From: Cervantes: Bulletin of the Cervantes Society of America 2.1 (1982): 99-101.
Copyright © 1982, The Cervantes Society of America


Edward H. Friedman. The Unifying Concept: Approaches to the Structure of Cervantes' “Comedias.” York, S. C.: Spanish Literature Publications Co., 1981. x (unnumbered) + 185 pages.

     Cervantes' plays, other than the entremeses, are probably the least appreciated and the least understood part of his writing. Hispanists, accustomed to the comedia of Lope, Tirso, and Calderón, feel ill at ease with a dramatic art that defies all the conventions and that eschews straightforward plots. In his masterly comprehensive study Cervantès dramaturge: un théâtre à naître (Paris: Presses Universitaires de France, 1977), Jean Canvaggio suggests that our author was engaged in a massive experiment designed to produce an alternative to Lope's theater, an experiment never carried to completion. This study is a hard act to follow. Edward H. Friedman, rashly but with a great measure of success, has done so.
     Friedman's rashness is compounded by the fact that most of his book has already appeared in print as articles, so that it presents to the reader a worn, déjà-vu effect. The book is also, as the author candidly admits in his preface, a reworking of his doctoral dissertation. The excessive plundering of the dissertation is no doubt the reason why the book was published by an obscure house rather than by a university press. Because of its high quality, it deserves more prestige and more publicity than it is likely to get.
     The thesis is not essentially at variance with Canavaggio's. Cervantes attempted to produce an alternative to Lope's paramount model of the comedia. Friedman, however, grants him more success in the endeavor. He accepts as axiomatic Cervantes' addiction to the episodic in all his writing. Following Forcione, he maintains that

     The elaboration of an “interwoven texture” may apply as well to the full-length dramatic works, to sustain the thesis that Cervantes achieves unity not by developing complications around a single action as do Lope and his followers, but through parallel events (or episodes) which form a conceptual unity; that is, that the individual episodes reinforce or complement an idea rather than expand an action (p. 21).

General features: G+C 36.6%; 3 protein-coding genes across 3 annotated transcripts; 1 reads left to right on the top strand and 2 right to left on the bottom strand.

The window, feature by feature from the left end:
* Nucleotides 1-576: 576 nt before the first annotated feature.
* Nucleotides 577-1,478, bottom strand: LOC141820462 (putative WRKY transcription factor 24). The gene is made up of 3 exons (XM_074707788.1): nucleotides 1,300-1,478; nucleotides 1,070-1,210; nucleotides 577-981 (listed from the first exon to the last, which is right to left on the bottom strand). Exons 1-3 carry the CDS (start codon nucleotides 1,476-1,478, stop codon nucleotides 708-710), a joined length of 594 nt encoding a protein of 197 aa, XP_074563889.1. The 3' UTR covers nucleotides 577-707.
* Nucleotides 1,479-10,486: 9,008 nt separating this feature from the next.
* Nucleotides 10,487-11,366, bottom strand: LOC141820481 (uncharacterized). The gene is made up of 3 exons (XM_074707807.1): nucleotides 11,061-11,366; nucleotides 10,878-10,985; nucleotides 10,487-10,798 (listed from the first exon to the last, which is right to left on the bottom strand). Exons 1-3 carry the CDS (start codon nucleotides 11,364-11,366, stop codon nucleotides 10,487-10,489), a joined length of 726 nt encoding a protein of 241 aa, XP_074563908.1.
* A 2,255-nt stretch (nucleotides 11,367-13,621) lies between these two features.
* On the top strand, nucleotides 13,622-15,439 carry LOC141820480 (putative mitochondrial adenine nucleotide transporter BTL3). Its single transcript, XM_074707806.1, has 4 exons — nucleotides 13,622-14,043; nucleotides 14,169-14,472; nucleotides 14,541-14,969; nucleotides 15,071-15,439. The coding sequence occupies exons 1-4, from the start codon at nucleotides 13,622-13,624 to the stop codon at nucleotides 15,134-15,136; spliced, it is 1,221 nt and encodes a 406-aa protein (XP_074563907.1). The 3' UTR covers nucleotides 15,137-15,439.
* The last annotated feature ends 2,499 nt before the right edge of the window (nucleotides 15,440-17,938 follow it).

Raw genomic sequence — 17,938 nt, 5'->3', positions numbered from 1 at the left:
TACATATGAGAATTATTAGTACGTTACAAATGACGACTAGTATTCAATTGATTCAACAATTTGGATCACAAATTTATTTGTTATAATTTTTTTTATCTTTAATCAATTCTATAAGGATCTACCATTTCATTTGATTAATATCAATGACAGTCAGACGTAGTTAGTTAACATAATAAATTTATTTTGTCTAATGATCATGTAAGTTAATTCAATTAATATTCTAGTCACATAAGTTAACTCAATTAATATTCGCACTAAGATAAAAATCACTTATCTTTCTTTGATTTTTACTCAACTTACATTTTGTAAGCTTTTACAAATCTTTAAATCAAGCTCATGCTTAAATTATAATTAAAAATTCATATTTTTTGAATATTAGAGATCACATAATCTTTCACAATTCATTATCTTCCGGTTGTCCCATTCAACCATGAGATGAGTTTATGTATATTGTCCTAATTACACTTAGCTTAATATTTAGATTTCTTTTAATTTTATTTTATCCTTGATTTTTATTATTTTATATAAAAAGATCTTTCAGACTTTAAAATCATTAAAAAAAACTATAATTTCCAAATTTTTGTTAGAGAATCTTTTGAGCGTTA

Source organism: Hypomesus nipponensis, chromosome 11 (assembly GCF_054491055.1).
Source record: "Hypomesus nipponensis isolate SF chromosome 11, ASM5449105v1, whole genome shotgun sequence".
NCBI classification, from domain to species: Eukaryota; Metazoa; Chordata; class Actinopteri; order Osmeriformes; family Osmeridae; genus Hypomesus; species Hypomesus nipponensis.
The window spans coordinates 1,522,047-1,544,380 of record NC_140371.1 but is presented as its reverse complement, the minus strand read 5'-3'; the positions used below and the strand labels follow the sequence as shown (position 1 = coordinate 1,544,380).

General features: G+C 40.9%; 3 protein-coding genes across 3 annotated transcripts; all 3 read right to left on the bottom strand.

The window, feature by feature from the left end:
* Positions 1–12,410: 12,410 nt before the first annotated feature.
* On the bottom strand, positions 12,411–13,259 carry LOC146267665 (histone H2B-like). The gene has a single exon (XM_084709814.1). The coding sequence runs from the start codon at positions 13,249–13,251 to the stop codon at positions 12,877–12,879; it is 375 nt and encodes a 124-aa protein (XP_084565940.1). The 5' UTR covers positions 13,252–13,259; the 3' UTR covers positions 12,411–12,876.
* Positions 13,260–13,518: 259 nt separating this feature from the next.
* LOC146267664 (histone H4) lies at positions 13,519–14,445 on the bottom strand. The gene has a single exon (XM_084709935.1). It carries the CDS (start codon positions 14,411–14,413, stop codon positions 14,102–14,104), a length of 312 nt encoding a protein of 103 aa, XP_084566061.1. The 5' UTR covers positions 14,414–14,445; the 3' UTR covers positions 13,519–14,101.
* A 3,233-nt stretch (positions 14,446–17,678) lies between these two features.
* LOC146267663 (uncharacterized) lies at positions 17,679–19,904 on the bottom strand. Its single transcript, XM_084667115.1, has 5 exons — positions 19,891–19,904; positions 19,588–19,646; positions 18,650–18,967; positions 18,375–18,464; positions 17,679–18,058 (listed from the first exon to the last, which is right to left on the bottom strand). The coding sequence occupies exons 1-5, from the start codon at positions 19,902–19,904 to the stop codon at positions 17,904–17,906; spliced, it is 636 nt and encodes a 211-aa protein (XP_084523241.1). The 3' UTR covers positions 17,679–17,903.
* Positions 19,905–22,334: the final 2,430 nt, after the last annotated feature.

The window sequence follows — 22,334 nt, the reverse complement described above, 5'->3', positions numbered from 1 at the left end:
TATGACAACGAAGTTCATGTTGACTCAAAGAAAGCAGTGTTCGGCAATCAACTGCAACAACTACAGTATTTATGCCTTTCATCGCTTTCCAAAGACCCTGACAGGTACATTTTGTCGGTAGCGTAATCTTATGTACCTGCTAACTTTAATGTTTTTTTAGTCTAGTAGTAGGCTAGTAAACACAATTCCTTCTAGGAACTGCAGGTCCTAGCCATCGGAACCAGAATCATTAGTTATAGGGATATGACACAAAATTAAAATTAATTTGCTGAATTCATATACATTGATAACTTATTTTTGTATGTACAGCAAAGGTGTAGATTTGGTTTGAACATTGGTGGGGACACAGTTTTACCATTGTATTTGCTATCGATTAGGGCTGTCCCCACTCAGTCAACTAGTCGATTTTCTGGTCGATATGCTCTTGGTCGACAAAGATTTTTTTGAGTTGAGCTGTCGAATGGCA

This formulation of the thesis reveals a basic flaw in the book which a good editor would have easily corrected, the looseness of terminology. “Parallel events” need not be “episodes.” The “unifying concept” of the title assumes as many disguises as Pedro de Urdemalas: “this theme —or idea or concept” (p. 61). One wonders what is meant by “the [six] archetypal plays” (pp. 106,



137), and which ones they are? Do they include “The early —prototypical— plays” referred to in the Introduction (p. 4)? How are they related to the “anti-type” and the “prototype” of p. 107? Definition of these terms (and others, such as “structure” and “theology”) would have greatly improved the book.
     Notwithstanding this defect, Friedman's reasoning often persuades. He is at his most convincing at the end of his fourth chapter, when he leaves the detailed comparison of Cervantes' and Lope's (?) Pedro de Urdemalas to contrast the former's “concentric structure” with the “linear development” of several examples of the comedia nueva. Here he introduces the nuances needed to show what Cervantes and the other playwrights hold in common, and in what respects they manipulate it differently. The common ground is the preeminence of “theme.” “Lope and his successors exert what may be called thematic control . . . over the linear structure of their plays” (p. 101); their subplots, whether integrated or not, are always subordinate to the main plot. Cervantes, on the other hand, separates episodes from the main plot “as elements of a conceptually determined structure” (p. 101); “a single concept provides a form for an apparently amorphous succession of events” (p. 102).